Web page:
The Leibniz-Zentrum für Informatik (LZI, Leibniz Center for Informatics) was established at Dagstuhl in 1990. The center is managed as a non-profit organization, and financed by national funds. It receives scientific support by a variety of German and foreign research institutions. Until April 2008 the name of the center was: International Conference and Research Center for Computer Science (German: Internationales Begegnungs- und Forschungszentrum für Informatik (IBFI)). The center was founded by Reinhard Wilhelm, who continued as its director until May 2014, when Raimund Seidel became the director.[6] The list of shareholders includes:

Since 1 January 2005, the LZI is a member of the Leibniz Association.



Dagstuhl's computer science library has over 50,000 books and other media, among them a full set of Springer-Verlag's Lecture Notes in Computer Science (LNCS) series and electronic access to many computer science journals.[7]

Seminar series


Dagstuhl supports computer science by organizing high ranked seminars on hot topics in informatics. Dagstuhl Seminars, which are established after review and approval by the Scientific Directorate, bring together personally invited scientists from academia and industry from all over the world to discuss their newest ideas and problems.[8][9] Apart from the Dagstuhl seminars, the center also hosts summer schools, group retreats, and other scientific events, all discussing informatics. Every year about 3,500 scientists stay in Dagstuhl for about 100 seminars, workshops and other scientific events. The number of participants is limited to enable discussion and by the available housing capacity. The stay is full-board; participants are accommodated in the original house or in the modern annex, and have all their meals at the center. Seminars are usually held for a weekly period: participants arrive on Sunday evening and depart on Friday evening or Saturday morning. One or sometimes two seminars are held simultaneously with other small meetings.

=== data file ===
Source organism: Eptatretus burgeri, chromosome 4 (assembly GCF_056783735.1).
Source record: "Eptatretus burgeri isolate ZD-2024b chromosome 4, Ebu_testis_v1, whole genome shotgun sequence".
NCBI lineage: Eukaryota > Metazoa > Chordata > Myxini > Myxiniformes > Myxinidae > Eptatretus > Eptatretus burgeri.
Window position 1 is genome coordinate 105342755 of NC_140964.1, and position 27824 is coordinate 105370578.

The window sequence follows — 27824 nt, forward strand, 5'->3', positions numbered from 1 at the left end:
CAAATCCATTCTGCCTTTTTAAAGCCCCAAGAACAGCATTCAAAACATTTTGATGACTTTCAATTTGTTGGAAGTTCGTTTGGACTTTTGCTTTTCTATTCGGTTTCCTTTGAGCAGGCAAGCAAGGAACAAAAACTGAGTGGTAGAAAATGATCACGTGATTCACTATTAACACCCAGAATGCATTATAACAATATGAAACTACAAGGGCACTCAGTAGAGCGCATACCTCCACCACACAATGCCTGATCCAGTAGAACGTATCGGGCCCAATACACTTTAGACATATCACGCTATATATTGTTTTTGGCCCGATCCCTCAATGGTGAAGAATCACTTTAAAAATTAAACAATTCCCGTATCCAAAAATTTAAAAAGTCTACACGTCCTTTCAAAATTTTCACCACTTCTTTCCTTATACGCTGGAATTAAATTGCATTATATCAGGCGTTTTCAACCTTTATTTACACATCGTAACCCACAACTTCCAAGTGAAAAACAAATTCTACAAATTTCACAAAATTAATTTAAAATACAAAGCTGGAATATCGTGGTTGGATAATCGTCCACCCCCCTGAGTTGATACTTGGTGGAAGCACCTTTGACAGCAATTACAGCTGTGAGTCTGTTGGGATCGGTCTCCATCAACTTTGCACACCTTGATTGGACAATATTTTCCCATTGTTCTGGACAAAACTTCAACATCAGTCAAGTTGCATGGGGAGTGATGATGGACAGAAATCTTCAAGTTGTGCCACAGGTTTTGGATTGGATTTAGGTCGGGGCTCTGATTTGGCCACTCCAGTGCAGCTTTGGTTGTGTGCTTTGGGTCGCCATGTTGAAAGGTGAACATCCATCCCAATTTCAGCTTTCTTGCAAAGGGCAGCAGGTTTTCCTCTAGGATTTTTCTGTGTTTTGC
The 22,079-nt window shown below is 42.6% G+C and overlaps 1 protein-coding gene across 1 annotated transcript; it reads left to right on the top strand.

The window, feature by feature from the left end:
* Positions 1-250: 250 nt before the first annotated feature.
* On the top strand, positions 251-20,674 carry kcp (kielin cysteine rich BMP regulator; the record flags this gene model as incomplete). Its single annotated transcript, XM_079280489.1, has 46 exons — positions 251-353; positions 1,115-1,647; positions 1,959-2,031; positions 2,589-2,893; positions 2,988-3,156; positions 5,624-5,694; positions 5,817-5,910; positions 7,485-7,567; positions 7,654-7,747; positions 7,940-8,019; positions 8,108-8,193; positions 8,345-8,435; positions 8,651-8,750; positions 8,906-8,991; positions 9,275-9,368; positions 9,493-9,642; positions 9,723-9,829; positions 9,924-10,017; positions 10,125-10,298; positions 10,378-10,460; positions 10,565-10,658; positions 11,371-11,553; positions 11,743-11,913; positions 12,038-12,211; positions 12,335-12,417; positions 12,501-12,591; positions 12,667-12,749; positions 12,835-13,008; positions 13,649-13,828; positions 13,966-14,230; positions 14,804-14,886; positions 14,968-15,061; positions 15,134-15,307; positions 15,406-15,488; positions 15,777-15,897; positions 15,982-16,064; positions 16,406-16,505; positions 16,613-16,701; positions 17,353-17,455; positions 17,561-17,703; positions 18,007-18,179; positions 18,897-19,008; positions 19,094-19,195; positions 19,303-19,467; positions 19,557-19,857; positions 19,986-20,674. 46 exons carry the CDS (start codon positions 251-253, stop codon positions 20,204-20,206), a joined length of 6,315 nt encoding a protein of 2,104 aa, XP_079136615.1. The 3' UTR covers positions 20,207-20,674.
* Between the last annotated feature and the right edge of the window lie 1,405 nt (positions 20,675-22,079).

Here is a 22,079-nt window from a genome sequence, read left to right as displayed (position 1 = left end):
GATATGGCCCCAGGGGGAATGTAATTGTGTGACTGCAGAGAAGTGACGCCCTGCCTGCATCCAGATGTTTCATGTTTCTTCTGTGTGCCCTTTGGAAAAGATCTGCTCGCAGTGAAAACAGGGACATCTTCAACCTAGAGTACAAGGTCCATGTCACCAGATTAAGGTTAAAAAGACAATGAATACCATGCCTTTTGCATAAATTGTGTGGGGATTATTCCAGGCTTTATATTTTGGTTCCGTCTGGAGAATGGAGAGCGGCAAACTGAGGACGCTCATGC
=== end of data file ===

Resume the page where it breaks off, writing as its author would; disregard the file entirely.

The cryptographic technique DP5 (Dagstuhl Privacy Preserving Presence Protocol P) is named after Schloss Dagstuhl.



As well as publishing proceedings from its own seminars, the Leibniz Center publishes the Leibniz International Proceedings in Informatics (LIPIcs),[10] a series of open access conference proceedings from computer science conferences worldwide. Conferences published in this series include the Symposium on Theoretical Aspects of Computer Science (STACS), held annually in Germany and France, the conference on Foundations of Software Technology and Theoretical Computer Science (FSTTCS), held annually in south Asia, the Computational Complexity Conference (CCC), held at a different international venue each year, the Symposium on Computational Geometry (SoCG), the International Colloquium on Automata, Languages and Programming (ICALP), the International Symposium on Mathematical Foundations of Computer Science (MFCS), the International Conference on Concurrency Theory (CONCUR), and the Conference on Database Theory.[11]

See also



  1. ^ Schloss Dagstuhl, Sightseeing with Google Satellite Maps.
  2. ^ a b c d e f Weinen, Alexander (2007). Loebens, Uwe (ed.). Dagstuhl Castle: A Historic Tour [Schloss Dagstuhl: Ein historischer Rundgang] (pdf). Translated by Cases-Bröhmer, Yvette. Wadern: IBFI. Retrieved 2024-05-24.{{cite book}}: CS1 maint: multiple names: translators list (link)
  3. ^ "Maria Antonia von Waldburg zu Zeil : Family tree by Francesco Maria CICOGNA MOZZONI (fcicogna) - Geneanet". Geneanet. Geneanet SAS. Retrieved 2024-05-24.
  4. ^ Inge Plettenberg. "Theodor de Lasalle von Louisenthal – Literaturland Saar". Literaturland Saar (in German). Literaturland Saar e.V. Retrieved 2024-05-24.
  5. ^ Isabelle Jost. "Institut für Landeskunde im Saarland - Schlösser und Herrenhäuser" (in German). Institut für Landeskunde im Saarland. Archived from the original on 2021-11-13. Retrieved 2024-05-24.
  6. ^ Internationally renowned informatics center names new Scientific Director, Schloss Dagstuhl, March 30, 2014, retrieved 2014-05-06.
  7. ^ Dagstuhl Library, Schloss Dagstuhl, Germany.
  8. ^ Dagstuhl Seminar Proceedings, DBLP.
  9. ^ "Dagstuhl Reports".
  10. ^ LIPics: Leibniz International Proceedings in Informatics, retrieved 2011-09-11.
  11. ^ "Portal - CONCUR 2018". drops.dagstuhl.de. Retrieved 2019-02-03.

49°31′49″N 6°53′57″E / 49.53028°N 6.89917°E / 49.53028; 6.89917